Roman Republic, L. Papius, AR Serrate Denarius, 79 BCE. Obv. Head of Juno Sospita right, wearing goat skin tied under chin; control-symbol of lyre behind/ Rev. Gryphon prancing right, control-symbol of lyre-key below, L. PAPI in exergue. Crawford 384/1 (see also Crawford Vol. II Plate LXVII, control-symbol pair 127 & p. 788), RSC I Papia 1, Sear RCV I 311 (ill.), Harlan, RRM I Ch. 7 at pp. 32-35, BMCRR Rome 2977-3095 [control-symbol pair of lyre and lyre-key is not listed in BMCRR]. 19 mm., 3.79 g., 9 h. [Double die match to two examples depicted at https://www.bonannocoins.com/l_papius/l_papi_coins.php?type_id=127.00 .]



Philip II, AE Tetrassarion, 247-249 AD, Moesia Inferior, Tomis [now Constanţa, Romania]. Obv. Bareheaded, draped, and cuirassed bust right, seen from rear, Μ ΙΟΥΛ ΦΙΛΙΠΠΟC ΚΑΙCΑΡ / Rev. Griffin seated left with right paw on top of wheel [representing Nemesis*], ΜΗ-ΤΡΟ-Π-ΠΟ, continued in exergue in two lines: NTOΥ ΤΟΜΕ/ΩϹ (ME ligate), Δ in right field [signifying the denomination, 4 assaria]. 27 mm., 12.22 g. RPC [Roman Provincial Coinage] VIII Online 28171 [temporary ID number] (see https://rpc.ashmus.ox.ac.uk/type/28171) [this coin is Specimen 7, used as primary illustration for type, see https://rpc.ashmus.ox.ac.uk/coin/156187 ]; Varbanov 5781 [Varbanov, Ivan, Greek Imperial Coins And Their Values, Volume I: Dacia, Moesia Superior & Moesia Inferior (English Edition) (Bourgas, Bulgaria, 2005)]. Purchased from Herakles Numismatics, Jan. 2021; ex. I-Nummis, Paris, Mail Bid Sale 6, Nov. 7, 2008, Lot 399  (see https://www.coinarchives.com/a/openlink.php?l=239902|348|399|a3b582d0b87f863b39d084dd851a7a89). [“Scarce”: 11 specimens in RPC (including this coin), 6 examples in ACSearch (including this coin).]


*See https://www.getty.edu/publications/romanmosaics/catalogue/8/ : “The image of a griffin supporting one of its forepaws on a wheel appears in Roman art by the first century AD. The wheel, a symbol of the cyclical movement of human fortune, and the winged griffin are both distinctive attributes of Nemesis, the goddess of vengeance, who is also often represented with wings. In a first-century AD wall painting from the House of the Fabii at Pompeii, Apollo and two female figures are accompanied by a winged griffin with a wheel. This motif also occurs on coins of Alexandria dating to the reign of the emperor Domitian (AD 81–96). Scenes depicting Nemesis with a griffin are especially common during the second and third centuries AD and occur in many different media, including coins, gems, statues, and funerary and votive reliefs. The particular image of a griffin resting its paw on a wheel, typically seated at the foot of Nemesis, is so pervasive that it eventually became a symbol for the goddess herself. For example, a limestone mold of the second to third centuries AD from Egypt, possibly from Alexandria, shows a griffin and a wheel with the Greek inscription Nemesis.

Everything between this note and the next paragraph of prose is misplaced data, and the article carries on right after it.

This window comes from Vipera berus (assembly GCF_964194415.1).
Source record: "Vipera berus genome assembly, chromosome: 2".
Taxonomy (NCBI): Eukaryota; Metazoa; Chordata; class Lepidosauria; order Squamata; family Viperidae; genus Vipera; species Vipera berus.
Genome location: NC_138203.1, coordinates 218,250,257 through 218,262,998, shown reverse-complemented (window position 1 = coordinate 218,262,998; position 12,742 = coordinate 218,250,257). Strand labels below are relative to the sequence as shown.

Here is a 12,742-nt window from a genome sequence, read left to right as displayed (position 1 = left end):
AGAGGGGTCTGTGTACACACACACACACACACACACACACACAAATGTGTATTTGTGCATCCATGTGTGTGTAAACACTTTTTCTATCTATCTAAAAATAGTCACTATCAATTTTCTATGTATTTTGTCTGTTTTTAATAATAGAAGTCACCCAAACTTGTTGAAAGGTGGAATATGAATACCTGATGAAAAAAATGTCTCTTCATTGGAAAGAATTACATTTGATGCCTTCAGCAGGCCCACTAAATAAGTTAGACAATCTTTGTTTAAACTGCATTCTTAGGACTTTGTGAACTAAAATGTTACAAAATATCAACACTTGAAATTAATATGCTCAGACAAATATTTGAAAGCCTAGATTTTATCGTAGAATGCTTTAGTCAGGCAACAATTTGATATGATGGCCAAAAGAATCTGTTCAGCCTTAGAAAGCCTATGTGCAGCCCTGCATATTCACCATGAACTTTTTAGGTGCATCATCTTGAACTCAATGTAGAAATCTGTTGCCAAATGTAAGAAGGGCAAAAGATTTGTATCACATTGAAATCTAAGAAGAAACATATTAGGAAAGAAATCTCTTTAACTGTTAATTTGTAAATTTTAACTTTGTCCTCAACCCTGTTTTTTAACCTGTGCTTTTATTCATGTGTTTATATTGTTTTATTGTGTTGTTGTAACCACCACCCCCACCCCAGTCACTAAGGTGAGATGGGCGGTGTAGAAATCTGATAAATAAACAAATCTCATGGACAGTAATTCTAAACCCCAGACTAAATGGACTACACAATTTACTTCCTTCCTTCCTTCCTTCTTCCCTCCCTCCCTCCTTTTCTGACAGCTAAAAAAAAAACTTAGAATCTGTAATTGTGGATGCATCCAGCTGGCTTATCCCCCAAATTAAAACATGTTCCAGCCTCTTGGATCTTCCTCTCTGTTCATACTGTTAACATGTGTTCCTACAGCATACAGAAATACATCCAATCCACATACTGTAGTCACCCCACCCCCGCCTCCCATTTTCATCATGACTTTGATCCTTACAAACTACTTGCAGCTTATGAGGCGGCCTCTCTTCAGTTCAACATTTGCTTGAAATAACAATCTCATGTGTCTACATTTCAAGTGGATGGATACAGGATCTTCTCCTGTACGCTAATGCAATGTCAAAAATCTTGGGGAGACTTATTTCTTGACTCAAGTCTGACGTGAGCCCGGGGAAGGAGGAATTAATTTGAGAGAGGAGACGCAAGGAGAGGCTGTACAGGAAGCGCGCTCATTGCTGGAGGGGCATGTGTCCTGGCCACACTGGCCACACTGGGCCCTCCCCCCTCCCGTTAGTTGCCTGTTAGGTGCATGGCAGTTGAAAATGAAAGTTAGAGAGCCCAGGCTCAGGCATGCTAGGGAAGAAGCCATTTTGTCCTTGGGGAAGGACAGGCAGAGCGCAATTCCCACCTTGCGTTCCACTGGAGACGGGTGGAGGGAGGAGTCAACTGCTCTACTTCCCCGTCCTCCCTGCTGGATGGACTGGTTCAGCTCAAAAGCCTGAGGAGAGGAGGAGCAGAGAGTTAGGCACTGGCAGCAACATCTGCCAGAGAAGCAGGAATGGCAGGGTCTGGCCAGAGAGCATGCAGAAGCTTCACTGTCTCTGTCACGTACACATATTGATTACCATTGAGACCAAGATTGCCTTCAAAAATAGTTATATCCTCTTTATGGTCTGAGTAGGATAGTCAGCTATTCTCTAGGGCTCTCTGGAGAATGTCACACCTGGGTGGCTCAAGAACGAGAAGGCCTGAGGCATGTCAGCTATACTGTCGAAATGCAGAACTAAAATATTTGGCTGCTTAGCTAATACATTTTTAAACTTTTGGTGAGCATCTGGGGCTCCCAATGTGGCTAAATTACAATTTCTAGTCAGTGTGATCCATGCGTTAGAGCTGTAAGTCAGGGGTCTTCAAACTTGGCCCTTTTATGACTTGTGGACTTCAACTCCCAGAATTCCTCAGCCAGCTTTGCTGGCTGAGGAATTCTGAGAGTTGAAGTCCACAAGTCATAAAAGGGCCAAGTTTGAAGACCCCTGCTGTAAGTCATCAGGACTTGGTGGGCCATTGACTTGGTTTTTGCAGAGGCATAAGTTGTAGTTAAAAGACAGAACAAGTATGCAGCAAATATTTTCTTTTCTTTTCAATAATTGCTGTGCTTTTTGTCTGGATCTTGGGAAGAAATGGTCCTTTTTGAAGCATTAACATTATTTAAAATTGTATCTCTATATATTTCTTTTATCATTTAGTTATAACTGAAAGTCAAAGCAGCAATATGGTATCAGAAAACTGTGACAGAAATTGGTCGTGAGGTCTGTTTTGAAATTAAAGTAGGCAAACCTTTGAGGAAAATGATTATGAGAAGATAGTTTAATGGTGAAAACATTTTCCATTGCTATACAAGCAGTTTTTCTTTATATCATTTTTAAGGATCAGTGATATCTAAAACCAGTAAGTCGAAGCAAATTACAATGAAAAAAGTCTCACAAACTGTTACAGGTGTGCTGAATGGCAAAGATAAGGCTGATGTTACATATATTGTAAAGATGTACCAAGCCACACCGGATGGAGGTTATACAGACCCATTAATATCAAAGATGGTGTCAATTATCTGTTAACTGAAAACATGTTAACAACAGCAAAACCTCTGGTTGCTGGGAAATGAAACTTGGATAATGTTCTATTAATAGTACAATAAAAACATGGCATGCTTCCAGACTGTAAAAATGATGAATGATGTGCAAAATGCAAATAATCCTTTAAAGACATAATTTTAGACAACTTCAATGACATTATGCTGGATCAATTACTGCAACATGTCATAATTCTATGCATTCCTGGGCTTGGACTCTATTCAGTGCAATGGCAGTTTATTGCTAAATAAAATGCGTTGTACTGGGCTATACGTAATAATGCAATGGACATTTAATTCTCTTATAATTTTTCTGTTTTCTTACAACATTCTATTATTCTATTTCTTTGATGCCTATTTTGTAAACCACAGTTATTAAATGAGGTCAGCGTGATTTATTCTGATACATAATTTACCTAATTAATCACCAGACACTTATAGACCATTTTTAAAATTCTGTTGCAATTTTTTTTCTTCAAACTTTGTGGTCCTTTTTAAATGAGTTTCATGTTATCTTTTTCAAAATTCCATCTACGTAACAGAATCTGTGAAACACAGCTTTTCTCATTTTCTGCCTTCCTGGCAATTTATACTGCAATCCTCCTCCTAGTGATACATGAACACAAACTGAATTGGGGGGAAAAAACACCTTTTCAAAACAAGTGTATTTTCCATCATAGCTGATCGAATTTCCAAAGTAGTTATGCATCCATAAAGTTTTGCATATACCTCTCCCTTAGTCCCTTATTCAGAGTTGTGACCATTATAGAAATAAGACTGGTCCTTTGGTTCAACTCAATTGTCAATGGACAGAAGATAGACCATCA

Representations of the griffin with a wheel unaccompanied by Nemesis, as in the Getty mosaic, are particularly common in North Africa and the eastern periphery of the Roman Empire. The motif appears in the second and third centuries AD in Egyptian statuettes in faience [see image at https://www.getty.edu/publications/romanmosaics/assets/images/pics/pic_30_faience-egyptian-statuette.jpg], relief stelai from the amphitheater at Leptis Magna in present-day Libya; tomb paintings in Jordan; a votive marble statue from Erez, Israel, bearing a dedicatory inscription in Greek (dated AD 210–211); gems from Caesarea Maritima in Israel and Gadara in Jordan; and terracotta tesserae from Palmyra. While the worship of Nemesis was widespread across the Roman Empire, it was particularly prevalent in Egypt, where she had a pre-Roman cult, and in Syria and the surrounding regions, where she was associated with several important local deities, including the classical goddesses Tyche (personification of fortune) and Nike (personification of victory) and the Arabic deities Allath (goddess of war) and Manawat (goddess of fate).” [Footnotes omitted.]